Of the 1,307 Amendments….

Members of the Massachusetts House of Representatives proposed 1,307 Amendments to the House Ways and Means Budget Proposal. Today, the House is beginning their budget debate to determine which amendments will be adopted as part of the final House Budget proposal.  We invite you to explore the lists of priority amendments, and encourage you to continue to educate your Representatives on issues of housing and homelessness so that they can be active leaders in the debates. Click here for information on the process and how to navigate the full amendment lists and contact your Representatives. 

We pulled out a list of Amendments relative to the core principles identified in our 2015 Visioning Day report:

click on the picture to enlarge
click on the picture to enlarge

And here is a list of key Amendments that we are monitoring during the debate process; note that the amendment number and Representative names are hyperlinks:

Program # Sponsor Title Notes
MRVP 52 Paul J. Donato MRVP Funding
MRVP 1018 Sean Garballey Massachusetts Rental Voucher Technical Amendment Policy, data, administrative
MRVP 446 Bradley H. Jones, Jr. MRVP Voucher Management System Data
EA 754 Marjorie C. Decker to protect children experiencing homelessness Program Access
EA 1100 Danielle W. Gregoire Emergency Assistance Data and Reporting Technical Amendment Data
EA 66 Adrian Madaro Homes for Families HFF Technical Assistance Contract
HomeBASE 1102 Christine P. Barber HomeBASE Expansion, Renewal, & Forward Funding Funding, program expansion
Public Housing 1149 Russell E. Holmes Housing Authority Improvements Funding
Housing Court 15 Jay R. Kaufman Housing Court Expansion Program Expansion
Housing Court 18 Jay R. Kaufman Statewide Housing Court Program Expansion
Housing Court 1180 Chris Walsh To Fund the Expansion of the Housing Court Program Expansion
Child Care 1103 John W. Scibak Early Education and School Age Rate Reserve Funding
Child Care 878 Stephan Hay Early Childhood Education Workforce Payrate Funding
Child Care 1209 Jay D. Livingstone Early Education Quality Improvement Funding
SNAP/MassHealth 1041 Jay D. Livingstone Common Application Portal/SNAP Gap Amendment Technology
New Commission 1037 Gloria L. Fox Economic Mobility and Stability Program Commission/Study
EITC 747 Marjorie C. Decker increasing the Massachusetts Earned Income Tax Credit (EITC) from 23% to 50% of the federal credit Funding
EITC 751 Marjorie C. Decker granting victims of domestic violence and abandoned spouses access to the EITC, and EITC outreach Program Expansion
TAFDC 756 Marjorie C. Decker updating state disability standard Program protections
TAFDC 896 Antonio F. D. Cabral TAFDC Job Search Program protections
TAFDC 1152 Paul McMurtry Caring for Family Members with Disabilities Program protections

We thank all of the amendment sponsors and co-sponsors and the Committee on Ways and Means for their thoughtfulness in drafting the budget proposal. We hope that these amendments will be considered as part of our collective effort to reduce homelessness and promote housing stability and economic mobility in the Commonwealth.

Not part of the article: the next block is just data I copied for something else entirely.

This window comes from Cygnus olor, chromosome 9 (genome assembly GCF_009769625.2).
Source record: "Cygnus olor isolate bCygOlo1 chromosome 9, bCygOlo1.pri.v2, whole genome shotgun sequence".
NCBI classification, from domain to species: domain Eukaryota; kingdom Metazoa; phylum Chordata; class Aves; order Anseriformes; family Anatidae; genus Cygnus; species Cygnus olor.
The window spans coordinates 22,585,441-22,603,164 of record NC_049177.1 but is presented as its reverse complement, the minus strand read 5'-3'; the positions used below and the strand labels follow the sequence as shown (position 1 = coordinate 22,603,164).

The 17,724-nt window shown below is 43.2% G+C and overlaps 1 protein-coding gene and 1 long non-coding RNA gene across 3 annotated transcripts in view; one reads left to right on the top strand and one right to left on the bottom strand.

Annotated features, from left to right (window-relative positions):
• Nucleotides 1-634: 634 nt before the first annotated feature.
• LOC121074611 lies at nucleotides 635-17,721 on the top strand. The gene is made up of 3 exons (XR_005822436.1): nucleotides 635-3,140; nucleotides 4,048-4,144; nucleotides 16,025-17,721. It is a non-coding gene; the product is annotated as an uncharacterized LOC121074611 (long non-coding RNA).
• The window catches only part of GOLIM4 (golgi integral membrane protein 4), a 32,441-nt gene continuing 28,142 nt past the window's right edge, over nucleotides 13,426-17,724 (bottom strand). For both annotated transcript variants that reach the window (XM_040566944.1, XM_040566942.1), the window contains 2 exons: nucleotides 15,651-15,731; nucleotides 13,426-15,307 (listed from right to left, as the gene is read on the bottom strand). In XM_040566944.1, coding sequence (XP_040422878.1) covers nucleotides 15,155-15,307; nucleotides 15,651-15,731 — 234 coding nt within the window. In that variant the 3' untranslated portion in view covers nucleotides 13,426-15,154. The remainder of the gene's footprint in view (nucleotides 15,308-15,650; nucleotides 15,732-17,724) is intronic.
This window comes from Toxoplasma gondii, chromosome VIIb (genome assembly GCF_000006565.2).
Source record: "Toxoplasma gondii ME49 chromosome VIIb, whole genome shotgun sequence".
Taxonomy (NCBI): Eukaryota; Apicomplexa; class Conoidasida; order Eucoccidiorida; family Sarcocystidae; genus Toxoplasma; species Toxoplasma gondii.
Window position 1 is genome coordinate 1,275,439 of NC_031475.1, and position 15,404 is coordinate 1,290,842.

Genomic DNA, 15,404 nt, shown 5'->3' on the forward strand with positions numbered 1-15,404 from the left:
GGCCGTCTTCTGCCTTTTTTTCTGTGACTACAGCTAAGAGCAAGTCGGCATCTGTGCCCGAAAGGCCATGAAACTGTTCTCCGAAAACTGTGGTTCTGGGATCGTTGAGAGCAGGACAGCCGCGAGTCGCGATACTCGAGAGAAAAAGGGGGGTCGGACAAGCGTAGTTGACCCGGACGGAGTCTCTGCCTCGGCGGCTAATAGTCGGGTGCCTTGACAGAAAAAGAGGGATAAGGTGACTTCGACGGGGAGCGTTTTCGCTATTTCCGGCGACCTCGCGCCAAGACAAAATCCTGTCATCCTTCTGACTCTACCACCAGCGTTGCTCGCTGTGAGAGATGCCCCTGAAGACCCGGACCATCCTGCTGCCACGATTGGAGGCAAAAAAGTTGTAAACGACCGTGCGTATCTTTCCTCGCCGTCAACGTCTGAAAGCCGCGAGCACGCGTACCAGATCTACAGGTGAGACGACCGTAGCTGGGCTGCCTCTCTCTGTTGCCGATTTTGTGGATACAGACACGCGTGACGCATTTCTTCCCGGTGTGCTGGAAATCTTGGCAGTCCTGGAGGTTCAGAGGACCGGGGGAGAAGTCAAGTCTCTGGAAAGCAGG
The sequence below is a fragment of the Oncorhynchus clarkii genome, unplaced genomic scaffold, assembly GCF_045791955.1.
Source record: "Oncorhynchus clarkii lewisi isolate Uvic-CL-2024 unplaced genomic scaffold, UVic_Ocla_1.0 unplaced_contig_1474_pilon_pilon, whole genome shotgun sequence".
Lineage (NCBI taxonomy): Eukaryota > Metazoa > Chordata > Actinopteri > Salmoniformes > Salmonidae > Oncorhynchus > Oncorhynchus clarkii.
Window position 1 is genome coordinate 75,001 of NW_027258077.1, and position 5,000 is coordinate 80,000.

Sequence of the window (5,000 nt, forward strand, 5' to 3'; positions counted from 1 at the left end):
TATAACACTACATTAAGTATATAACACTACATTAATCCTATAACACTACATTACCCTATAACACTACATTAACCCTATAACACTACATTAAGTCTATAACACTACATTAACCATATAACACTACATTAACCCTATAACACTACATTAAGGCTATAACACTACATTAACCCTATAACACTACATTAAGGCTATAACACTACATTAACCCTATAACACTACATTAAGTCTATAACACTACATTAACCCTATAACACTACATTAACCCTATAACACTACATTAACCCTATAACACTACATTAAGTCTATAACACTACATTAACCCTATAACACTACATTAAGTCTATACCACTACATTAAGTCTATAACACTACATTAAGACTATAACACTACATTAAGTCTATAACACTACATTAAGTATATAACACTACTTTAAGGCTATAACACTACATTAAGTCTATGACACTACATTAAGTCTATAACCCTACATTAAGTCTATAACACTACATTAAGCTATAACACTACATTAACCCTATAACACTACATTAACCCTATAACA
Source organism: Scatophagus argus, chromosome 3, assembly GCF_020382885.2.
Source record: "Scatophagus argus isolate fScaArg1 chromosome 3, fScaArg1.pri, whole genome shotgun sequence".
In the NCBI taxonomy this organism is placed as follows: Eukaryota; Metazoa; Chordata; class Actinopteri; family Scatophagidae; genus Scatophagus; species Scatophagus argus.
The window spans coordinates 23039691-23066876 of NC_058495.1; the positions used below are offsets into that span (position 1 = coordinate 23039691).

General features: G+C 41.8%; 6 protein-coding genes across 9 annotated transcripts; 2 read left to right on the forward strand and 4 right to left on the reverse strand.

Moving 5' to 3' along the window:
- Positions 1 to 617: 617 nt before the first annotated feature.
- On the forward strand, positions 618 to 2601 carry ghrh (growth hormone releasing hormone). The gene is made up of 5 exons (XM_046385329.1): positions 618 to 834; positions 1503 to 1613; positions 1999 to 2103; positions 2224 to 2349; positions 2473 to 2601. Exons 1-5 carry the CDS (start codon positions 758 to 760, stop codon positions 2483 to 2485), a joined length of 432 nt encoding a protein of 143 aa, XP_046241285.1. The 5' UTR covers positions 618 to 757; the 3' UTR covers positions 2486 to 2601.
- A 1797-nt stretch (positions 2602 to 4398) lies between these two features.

Navigating the sea of amendments

As I type this, the final wave of amendments uploading onto the House Ways and Means Website.  A lot of amendments are anticipated to this fiscally conservative budget proposal.  Just as ship captains used to navigate with paper charts and now use fancy radars; lawmakers, lobbyists, and advocates once relied on budget books, but can now use technology and so can you!

Budget Books of Yesteryears
Budget Books of Yesteryears

This blog post will help you navigate the website of the 189th General Court  to follow along with the Amendment Process in the House of Representatives, so that – together with our amendment lists – you can have the information you need to help raise our collective voice for solutions to family homelessness in Commonwealth.

Go to https://malegislature.gov/….

This is the Legislature’s homepage on the State’s Website. Here you can explore the laws of the Commonwealth, see the status of Bills, learn about legislators, the state budget process, review past budgets, watch a live stream of democracy in action, and more. The State Budget Tab is your portal to the amendment process: HomePage

Clicking on the FY2017 Budget will bring you to this page, which includes a Letter for the Chairman of Ways and Means, a summary of the proposal and sections of the budget itself:


Clicking on the Amendment tab will bring you to a full list of all the amendments, in the order in which they were filed.  Each amendment is listed with a number, the name of the lead sponsor and a title. The additional columns will post the status of the amendments once the budget debates begin. You can scroll through all the amendments or use the search box:


For example, we will enter in  line item numbers, such as 7004-0101 for shelter; 7004-9024 for MRVP, and key words, such as “homeless” to compile a fill list of amendments relative to housing and homelessness, or a legislators name to see what they filed or co-sponsored. The the Sponsor Name is a link to that legislator’s page, and the Amendment Number is a link to the actual amendment. Here is the MRVP Funding Amendment, #52. You can check the Amendment Text to see if your legislator has co-sponsored an amendment.


You can always go to www.wheredoivotema.com to look up your legislator and/or use the People Tab to find your State Representative’s contact information.  The House option under the People Tab gives a full list of Representatives with their party, room number, phone number and email.  Each Representative also has a page; this is Representative Fox’s page as an example:


I chose her page, because after 31 years of championing issues of housing and justice, she will not be seeking re-election, and because nobody reminds us that the State House is “The People’s House” like she does.

And in that vein, please consider the website the same.  Forget Facebook, mass.gov is “The People’s Page”

Next week, we will post a full list of amendments, we encourage you to use the information in this blog post to check to see if your legislator is supporting the issues you care about.  Remember, they work for you! If they are, don’t forget to say thank you.  If they are not, give them a call, email, or use social media to ask them to consider.

Please let us know if you have any questions and thank you for being engaged!